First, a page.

Annual art show, “Depth’ proves a positive experience for artists


Students admire art at the Depth art show.

Kat Sarafianos

When you walked into RBHS, you entered a makeshift, painted cave illuminated with stage and christmas lights which brightened the blue hues of the paper mache rocks and crystals.
Once you exited the tunnel, you entered a long hallway turned into a temporary art gallery with tens of art pieces of different compositions and mediums adorning the walls complete with wooden benches available in the middle of the hall to admire the pieces from.
This was the setting of the beautifully organized “Depth,” art show on Sunday, April 24 from 3pm-5pm. The show was put on by all the art teachers at RBHS and consisted of work from all levels of art classes.
“I put three of my pieces in the show and I wanted to see some of my friend’s work in the show. I’m in studio, which is the second art class level at RBHS. Last year I took foundations,” sophomore Grace Kirk said. “In terms of [my progression as an artist,]  I think that as you keep making art, you learn to think about all the details you have to add to make [the piece] actually look good. I’m still struggling with some of that so it’s great to have a teacher like Ms. Gorsage to push me as an artist.”
Abby Gorsage, one of the art teachers at RBHS that helped plan the show said the theme, “Depth,” has been the prevailing tone of the RBHS annual art show for the past three years.
“Depth is the name we stick with for every show. This is our third annual show and we started with the name “Depth” for two reasons. One was to have a visual tie in and then the other was so that we could have more of a conceptual tie in that thought about the depth and breadth of our student’s work and their conceptual thinking,” Gorsage said. “We leave the name each year to kind of have those tie ins, but every year we change the theme. Like the first year it was the depth of the ocean and last year it was the depth of the sky. This year, with the help of our students,  we chose caves.”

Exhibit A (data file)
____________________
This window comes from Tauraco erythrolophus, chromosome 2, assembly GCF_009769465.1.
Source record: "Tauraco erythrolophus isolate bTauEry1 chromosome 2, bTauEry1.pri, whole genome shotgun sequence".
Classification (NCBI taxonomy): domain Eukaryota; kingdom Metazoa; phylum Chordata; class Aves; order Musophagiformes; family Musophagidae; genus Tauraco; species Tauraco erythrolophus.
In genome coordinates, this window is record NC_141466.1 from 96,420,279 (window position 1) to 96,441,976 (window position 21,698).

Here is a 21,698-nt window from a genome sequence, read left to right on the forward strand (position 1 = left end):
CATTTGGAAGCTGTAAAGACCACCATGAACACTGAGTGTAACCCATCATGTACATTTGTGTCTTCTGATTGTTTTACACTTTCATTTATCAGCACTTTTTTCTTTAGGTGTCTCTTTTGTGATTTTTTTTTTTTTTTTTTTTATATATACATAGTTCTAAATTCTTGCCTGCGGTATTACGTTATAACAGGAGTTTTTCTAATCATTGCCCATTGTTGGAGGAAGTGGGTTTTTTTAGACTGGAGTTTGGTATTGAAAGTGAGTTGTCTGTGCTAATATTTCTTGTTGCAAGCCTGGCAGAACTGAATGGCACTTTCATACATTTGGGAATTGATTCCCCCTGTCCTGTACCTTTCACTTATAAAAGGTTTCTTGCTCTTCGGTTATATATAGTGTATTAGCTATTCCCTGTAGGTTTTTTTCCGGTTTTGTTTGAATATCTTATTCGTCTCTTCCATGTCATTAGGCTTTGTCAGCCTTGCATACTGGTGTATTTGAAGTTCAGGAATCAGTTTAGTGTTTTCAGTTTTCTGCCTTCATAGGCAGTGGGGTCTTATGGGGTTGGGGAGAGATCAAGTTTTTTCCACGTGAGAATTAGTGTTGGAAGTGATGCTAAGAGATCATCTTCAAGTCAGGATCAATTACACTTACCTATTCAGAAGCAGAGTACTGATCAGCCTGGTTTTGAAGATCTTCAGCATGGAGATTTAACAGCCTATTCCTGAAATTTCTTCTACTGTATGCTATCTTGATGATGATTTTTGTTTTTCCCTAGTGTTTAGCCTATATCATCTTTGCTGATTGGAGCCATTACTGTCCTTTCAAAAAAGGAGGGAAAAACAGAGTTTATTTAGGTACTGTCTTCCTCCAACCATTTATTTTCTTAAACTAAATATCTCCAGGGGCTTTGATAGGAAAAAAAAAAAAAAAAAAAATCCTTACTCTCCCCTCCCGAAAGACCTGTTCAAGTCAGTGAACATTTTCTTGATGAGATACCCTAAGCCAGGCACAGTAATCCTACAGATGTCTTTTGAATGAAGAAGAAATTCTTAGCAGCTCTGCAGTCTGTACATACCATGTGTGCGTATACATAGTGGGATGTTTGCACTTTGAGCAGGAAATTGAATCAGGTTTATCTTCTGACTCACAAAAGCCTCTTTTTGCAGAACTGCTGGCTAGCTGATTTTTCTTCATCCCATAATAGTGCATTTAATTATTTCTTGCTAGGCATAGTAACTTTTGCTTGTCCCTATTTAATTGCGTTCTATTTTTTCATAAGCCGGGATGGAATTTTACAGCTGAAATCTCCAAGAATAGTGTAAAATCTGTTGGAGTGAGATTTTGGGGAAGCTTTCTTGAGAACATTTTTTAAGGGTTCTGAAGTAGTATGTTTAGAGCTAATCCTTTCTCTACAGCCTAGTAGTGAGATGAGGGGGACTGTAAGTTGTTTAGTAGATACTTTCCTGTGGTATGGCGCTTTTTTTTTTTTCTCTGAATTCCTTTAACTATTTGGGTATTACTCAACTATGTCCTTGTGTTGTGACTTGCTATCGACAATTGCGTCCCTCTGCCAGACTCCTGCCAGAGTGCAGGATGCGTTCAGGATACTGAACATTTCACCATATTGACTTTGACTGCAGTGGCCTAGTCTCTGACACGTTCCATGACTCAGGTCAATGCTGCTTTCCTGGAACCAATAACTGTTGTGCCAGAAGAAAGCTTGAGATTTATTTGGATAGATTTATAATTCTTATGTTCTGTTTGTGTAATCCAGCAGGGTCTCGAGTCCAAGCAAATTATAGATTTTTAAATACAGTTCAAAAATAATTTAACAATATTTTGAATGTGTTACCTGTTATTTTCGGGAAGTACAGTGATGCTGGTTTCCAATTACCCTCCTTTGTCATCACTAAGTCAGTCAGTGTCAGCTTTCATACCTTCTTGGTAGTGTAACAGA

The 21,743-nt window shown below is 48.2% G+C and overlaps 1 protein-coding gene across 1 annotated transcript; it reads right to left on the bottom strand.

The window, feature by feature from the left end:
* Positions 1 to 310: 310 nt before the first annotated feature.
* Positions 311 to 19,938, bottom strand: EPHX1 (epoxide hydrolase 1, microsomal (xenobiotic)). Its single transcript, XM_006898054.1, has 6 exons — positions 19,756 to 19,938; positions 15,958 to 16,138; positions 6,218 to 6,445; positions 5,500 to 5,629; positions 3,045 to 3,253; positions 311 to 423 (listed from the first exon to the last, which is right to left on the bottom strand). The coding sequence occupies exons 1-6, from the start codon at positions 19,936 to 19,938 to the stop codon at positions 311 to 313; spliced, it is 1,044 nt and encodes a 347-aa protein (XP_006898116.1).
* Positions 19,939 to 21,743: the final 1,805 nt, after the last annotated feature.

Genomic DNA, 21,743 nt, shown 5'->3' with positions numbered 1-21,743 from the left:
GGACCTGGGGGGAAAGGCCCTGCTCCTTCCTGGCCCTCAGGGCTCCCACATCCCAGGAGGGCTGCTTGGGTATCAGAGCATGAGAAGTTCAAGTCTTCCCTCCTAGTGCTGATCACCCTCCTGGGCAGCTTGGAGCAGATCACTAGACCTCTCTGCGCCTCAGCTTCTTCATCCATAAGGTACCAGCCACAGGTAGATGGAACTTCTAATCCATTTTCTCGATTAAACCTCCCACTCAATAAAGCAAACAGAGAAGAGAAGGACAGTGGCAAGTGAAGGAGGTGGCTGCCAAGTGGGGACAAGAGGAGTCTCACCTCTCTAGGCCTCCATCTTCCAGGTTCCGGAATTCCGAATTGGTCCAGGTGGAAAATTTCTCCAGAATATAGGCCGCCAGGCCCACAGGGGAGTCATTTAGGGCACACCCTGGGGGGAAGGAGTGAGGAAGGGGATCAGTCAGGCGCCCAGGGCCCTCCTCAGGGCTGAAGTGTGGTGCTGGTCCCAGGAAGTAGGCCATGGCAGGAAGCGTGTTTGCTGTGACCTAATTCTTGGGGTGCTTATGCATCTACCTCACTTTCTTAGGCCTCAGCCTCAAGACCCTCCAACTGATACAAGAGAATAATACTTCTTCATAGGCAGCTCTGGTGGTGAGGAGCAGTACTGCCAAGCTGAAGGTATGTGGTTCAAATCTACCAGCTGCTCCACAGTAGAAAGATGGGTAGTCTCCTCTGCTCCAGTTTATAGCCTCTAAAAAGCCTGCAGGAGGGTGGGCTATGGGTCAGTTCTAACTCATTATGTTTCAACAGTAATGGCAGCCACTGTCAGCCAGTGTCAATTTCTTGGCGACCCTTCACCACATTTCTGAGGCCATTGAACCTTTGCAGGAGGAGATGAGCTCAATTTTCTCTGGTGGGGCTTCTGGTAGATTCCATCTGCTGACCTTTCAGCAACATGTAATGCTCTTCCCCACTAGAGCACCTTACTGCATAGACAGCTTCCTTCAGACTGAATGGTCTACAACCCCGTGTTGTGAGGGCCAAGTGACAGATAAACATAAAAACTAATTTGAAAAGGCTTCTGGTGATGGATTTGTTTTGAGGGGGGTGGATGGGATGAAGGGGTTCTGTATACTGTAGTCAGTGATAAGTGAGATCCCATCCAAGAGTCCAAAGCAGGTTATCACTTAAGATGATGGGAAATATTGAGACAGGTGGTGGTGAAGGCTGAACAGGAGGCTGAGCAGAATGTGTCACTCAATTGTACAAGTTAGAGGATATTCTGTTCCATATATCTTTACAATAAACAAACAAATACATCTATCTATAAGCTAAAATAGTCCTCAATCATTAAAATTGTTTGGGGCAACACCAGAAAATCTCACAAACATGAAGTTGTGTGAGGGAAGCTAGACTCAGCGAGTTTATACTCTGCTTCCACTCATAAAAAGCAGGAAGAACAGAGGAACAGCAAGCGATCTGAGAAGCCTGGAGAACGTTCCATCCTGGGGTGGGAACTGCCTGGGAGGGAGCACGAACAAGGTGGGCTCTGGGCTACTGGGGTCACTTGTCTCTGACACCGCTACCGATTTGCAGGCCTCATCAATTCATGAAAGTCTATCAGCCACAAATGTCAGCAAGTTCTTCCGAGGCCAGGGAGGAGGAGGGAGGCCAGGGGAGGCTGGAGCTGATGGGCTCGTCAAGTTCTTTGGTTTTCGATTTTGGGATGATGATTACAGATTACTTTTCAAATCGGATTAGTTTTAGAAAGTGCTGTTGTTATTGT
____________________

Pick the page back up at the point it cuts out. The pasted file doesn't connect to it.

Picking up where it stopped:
Students can choose to explore the depth theme any way they choose, whether be through medium or a concept they use to tie their pieces together.  AP Art 2 student and junior, Dzung Nguyen, choose to show depth through the concept of imagination.
“I have six pieces in the art show, but four are apart of my concentration. My concentration is about things you can’t see so I named all of my pieces ‘Beneath the Surface.’ They’re things you normally don’t see or don’t think exist, but if you use you imagination or look harder, you might be able to discover things you didn’t think existed,” Nguyen said. “I love having my pieces in the art show because I think it’s really cool to see how people react to my pieces and how they interpret them. I try not to worry too much about [their criticisms] because art is so subjective.”
Many students, however, are unsure of whether to put their art in the show for fear of criticism, Gorsage said. Students at all levels are very protective of their art and have to muster a lot of courage to showcase their art.
“Some students are very eager to put their work in and some need a little more nudging. Criticism [though is absolutely necessary.] That’s how we grow. Artists never reach their full potential; they’re always approaching art with fresh ideas and new approaches,” Trescott said. “I think sometimes we get stuck in this failure and success mindset instead of one of continuum of growth. It can be hard for student to understand that, but with shows like these, they realize that critiques can be good. It makes me so happy [to see students and parents looking at their work]. I see so much potential in my students all year and it’s nice to see that recognition in others. It’s good for students to have that.”[vc_gallery interval=”3″ images=”285164,285158,285157″]